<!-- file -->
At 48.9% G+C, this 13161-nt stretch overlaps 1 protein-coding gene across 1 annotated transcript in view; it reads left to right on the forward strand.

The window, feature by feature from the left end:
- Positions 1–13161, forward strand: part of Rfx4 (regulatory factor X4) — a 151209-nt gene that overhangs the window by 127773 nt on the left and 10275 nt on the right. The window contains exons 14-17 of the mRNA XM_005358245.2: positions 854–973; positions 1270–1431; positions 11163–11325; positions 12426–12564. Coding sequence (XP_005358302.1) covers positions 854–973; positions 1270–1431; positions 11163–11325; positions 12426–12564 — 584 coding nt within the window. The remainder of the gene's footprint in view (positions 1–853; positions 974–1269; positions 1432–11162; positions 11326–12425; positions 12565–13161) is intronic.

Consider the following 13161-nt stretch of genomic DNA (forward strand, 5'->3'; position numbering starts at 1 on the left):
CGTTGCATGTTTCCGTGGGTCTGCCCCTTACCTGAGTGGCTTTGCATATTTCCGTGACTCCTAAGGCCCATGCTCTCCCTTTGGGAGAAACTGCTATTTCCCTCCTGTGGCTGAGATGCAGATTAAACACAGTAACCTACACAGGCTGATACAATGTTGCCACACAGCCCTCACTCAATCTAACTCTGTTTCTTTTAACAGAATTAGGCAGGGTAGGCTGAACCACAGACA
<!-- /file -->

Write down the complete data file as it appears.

At 48.9% G+C, this 13161-nt stretch overlaps 1 protein-coding gene across 1 annotated transcript in view; it reads left to right on the forward strand.

The window, feature by feature from the left end:
- Positions 1–13161, forward strand: part of Rfx4 (regulatory factor X4) — a 151209-nt gene that overhangs the window by 127773 nt on the left and 10275 nt on the right. The window contains exons 14-17 of the mRNA XM_005358245.2: positions 854–973; positions 1270–1431; positions 11163–11325; positions 12426–12564. Coding sequence (XP_005358302.1) covers positions 854–973; positions 1270–1431; positions 11163–11325; positions 12426–12564 — 584 coding nt within the window. The remainder of the gene's footprint in view (positions 1–853; positions 974–1269; positions 1432–11162; positions 11326–12425; positions 12565–13161) is intronic.

Consider the following 13161-nt stretch of genomic DNA (forward strand, 5'->3'; position numbering starts at 1 on the left):
CGTTGCATGTTTCCGTGGGTCTGCCCCTTACCTGAGTGGCTTTGCATATTTCCGTGACTCCTAAGGCCCATGCTCTCCCTTTGGGAGAAACTGCTATTTCCCTCCTGTGGCTGAGATGCAGATTAAACACAGTAACCTACACAGGCTGATACAATGTTGCCACACAGCCCTCACTCAATCTAACTCTGTTTCTTTTAACAGAATTAGGCAGGGTAGGCTGAACCACAGACA